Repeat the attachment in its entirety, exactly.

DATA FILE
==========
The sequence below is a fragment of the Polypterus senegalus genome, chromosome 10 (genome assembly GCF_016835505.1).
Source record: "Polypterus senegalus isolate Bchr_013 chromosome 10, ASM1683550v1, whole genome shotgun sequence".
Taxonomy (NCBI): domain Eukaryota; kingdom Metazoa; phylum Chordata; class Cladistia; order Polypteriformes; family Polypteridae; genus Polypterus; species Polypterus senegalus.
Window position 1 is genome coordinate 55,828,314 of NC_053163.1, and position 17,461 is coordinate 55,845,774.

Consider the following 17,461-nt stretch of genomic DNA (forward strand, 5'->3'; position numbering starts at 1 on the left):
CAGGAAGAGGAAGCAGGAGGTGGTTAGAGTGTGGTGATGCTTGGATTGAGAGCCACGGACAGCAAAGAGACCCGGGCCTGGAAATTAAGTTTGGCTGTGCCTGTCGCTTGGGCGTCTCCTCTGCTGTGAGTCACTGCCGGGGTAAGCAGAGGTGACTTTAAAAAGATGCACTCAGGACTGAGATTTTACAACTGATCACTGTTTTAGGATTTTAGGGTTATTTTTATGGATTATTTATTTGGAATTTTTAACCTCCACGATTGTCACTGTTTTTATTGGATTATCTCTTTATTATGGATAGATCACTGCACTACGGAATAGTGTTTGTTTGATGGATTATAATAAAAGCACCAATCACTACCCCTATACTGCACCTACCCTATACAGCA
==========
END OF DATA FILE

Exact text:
The sequence below is a fragment of the Polypterus senegalus genome, chromosome 10 (genome assembly GCF_016835505.1).
Source record: "Polypterus senegalus isolate Bchr_013 chromosome 10, ASM1683550v1, whole genome shotgun sequence".
Taxonomy (NCBI): domain Eukaryota; kingdom Metazoa; phylum Chordata; class Cladistia; order Polypteriformes; family Polypteridae; genus Polypterus; species Polypterus senegalus.
Window position 1 is genome coordinate 55,828,314 of NC_053163.1, and position 17,461 is coordinate 55,845,774.

Consider the following 17,461-nt stretch of genomic DNA (forward strand, 5'->3'; position numbering starts at 1 on the left):
CAGGAAGAGGAAGCAGGAGGTGGTTAGAGTGTGGTGATGCTTGGATTGAGAGCCACGGACAGCAAAGAGACCCGGGCCTGGAAATTAAGTTTGGCTGTGCCTGTCGCTTGGGCGTCTCCTCTGCTGTGAGTCACTGCCGGGGTAAGCAGAGGTGACTTTAAAAAGATGCACTCAGGACTGAGATTTTACAACTGATCACTGTTTTAGGATTTTAGGGTTATTTTTATGGATTATTTATTTGGAATTTTTAACCTCCACGATTGTCACTGTTTTTATTGGATTATCTCTTTATTATGGATAGATCACTGCACTACGGAATAGTGTTTGTTTGATGGATTATAATAAAAGCACCAATCACTACCCCTATACTGCACCTACCCTATACAGCA